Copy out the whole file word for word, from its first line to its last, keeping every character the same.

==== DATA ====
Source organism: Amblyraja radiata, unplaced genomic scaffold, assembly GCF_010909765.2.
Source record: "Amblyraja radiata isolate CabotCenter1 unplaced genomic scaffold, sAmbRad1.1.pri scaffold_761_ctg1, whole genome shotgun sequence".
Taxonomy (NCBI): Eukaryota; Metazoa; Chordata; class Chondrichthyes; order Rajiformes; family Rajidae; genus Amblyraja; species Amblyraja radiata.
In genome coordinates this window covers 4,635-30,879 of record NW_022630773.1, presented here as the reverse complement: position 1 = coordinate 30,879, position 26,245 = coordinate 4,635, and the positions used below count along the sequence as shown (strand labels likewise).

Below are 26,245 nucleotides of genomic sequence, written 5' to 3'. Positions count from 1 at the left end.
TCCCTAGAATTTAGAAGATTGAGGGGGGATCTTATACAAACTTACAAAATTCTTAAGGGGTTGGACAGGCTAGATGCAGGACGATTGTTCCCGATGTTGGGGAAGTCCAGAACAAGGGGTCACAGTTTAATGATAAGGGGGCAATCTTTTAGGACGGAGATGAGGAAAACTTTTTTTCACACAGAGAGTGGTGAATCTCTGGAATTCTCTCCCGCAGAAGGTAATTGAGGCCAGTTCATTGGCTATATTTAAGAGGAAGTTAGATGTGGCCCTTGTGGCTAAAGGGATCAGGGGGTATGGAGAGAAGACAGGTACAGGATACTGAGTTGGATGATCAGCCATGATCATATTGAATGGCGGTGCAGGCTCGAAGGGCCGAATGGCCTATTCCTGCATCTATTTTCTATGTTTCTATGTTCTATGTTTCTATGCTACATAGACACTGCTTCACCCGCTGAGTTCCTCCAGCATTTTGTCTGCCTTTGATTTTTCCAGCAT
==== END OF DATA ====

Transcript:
Source organism: Amblyraja radiata, unplaced genomic scaffold, assembly GCF_010909765.2.
Source record: "Amblyraja radiata isolate CabotCenter1 unplaced genomic scaffold, sAmbRad1.1.pri scaffold_761_ctg1, whole genome shotgun sequence".
Taxonomy (NCBI): Eukaryota; Metazoa; Chordata; class Chondrichthyes; order Rajiformes; family Rajidae; genus Amblyraja; species Amblyraja radiata.
In genome coordinates this window covers 4,635-30,879 of record NW_022630773.1, presented here as the reverse complement: position 1 = coordinate 30,879, position 26,245 = coordinate 4,635, and the positions used below count along the sequence as shown (strand labels likewise).

Below are 26,245 nucleotides of genomic sequence, written 5' to 3'. Positions count from 1 at the left end.
TCCCTAGAATTTAGAAGATTGAGGGGGGATCTTATACAAACTTACAAAATTCTTAAGGGGTTGGACAGGCTAGATGCAGGACGATTGTTCCCGATGTTGGGGAAGTCCAGAACAAGGGGTCACAGTTTAATGATAAGGGGGCAATCTTTTAGGACGGAGATGAGGAAAACTTTTTTTCACACAGAGAGTGGTGAATCTCTGGAATTCTCTCCCGCAGAAGGTAATTGAGGCCAGTTCATTGGCTATATTTAAGAGGAAGTTAGATGTGGCCCTTGTGGCTAAAGGGATCAGGGGGTATGGAGAGAAGACAGGTACAGGATACTGAGTTGGATGATCAGCCATGATCATATTGAATGGCGGTGCAGGCTCGAAGGGCCGAATGGCCTATTCCTGCATCTATTTTCTATGTTTCTATGTTCTATGTTTCTATGCTACATAGACACTGCTTCACCCGCTGAGTTCCTCCAGCATTTTGTCTGCCTTTGATTTTTCCAGCAT